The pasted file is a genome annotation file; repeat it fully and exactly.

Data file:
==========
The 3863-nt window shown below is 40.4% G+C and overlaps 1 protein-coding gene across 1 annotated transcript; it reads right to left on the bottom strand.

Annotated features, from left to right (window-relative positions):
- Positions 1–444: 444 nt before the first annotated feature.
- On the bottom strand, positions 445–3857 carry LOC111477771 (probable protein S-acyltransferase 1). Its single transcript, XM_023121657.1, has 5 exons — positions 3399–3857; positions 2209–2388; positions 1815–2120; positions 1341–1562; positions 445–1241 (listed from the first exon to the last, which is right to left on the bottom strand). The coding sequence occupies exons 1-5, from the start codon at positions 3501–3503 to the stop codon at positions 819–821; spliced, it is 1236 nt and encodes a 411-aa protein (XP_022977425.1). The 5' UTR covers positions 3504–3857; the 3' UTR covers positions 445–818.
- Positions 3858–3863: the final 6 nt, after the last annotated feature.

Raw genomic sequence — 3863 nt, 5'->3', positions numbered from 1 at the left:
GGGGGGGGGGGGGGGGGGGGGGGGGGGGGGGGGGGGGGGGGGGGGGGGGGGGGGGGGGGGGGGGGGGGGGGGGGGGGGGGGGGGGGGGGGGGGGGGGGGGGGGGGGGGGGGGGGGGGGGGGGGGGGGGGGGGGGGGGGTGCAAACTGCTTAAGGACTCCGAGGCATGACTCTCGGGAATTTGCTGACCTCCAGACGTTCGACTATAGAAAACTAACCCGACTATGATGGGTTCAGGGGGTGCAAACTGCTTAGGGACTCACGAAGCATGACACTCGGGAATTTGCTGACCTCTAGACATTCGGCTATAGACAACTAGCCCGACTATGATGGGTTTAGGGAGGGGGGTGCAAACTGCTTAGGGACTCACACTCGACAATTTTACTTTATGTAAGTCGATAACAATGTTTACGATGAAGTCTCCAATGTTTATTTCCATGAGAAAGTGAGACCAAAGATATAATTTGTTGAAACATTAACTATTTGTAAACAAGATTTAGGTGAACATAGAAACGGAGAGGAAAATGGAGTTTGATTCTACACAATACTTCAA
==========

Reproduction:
The 3863-nt window shown below is 40.4% G+C and overlaps 1 protein-coding gene across 1 annotated transcript; it reads right to left on the bottom strand.

Annotated features, from left to right (window-relative positions):
- Positions 1–444: 444 nt before the first annotated feature.
- On the bottom strand, positions 445–3857 carry LOC111477771 (probable protein S-acyltransferase 1). Its single transcript, XM_023121657.1, has 5 exons — positions 3399–3857; positions 2209–2388; positions 1815–2120; positions 1341–1562; positions 445–1241 (listed from the first exon to the last, which is right to left on the bottom strand). The coding sequence occupies exons 1-5, from the start codon at positions 3501–3503 to the stop codon at positions 819–821; spliced, it is 1236 nt and encodes a 411-aa protein (XP_022977425.1). The 5' UTR covers positions 3504–3857; the 3' UTR covers positions 445–818.
- Positions 3858–3863: the final 6 nt, after the last annotated feature.

Raw genomic sequence — 3863 nt, 5'->3', positions numbered from 1 at the left:
GGGGGGGGGGGGGGGGGGGGGGGGGGGGGGGGGGGGGGGGGGGGGGGGGGGGGGGGGGGGGGGGGGGGGGGGGGGGGGGGGGGGGGGGGGGGGGGGGGGGGGGGGGGGGGGGGGGGGGGGGGGGGGGGGGGGGGGGGGTGCAAACTGCTTAAGGACTCCGAGGCATGACTCTCGGGAATTTGCTGACCTCCAGACGTTCGACTATAGAAAACTAACCCGACTATGATGGGTTCAGGGGGTGCAAACTGCTTAGGGACTCACGAAGCATGACACTCGGGAATTTGCTGACCTCTAGACATTCGGCTATAGACAACTAGCCCGACTATGATGGGTTTAGGGAGGGGGGTGCAAACTGCTTAGGGACTCACACTCGACAATTTTACTTTATGTAAGTCGATAACAATGTTTACGATGAAGTCTCCAATGTTTATTTCCATGAGAAAGTGAGACCAAAGATATAATTTGTTGAAACATTAACTATTTGTAAACAAGATTTAGGTGAACATAGAAACGGAGAGGAAAATGGAGTTTGATTCTACACAATACTTCAA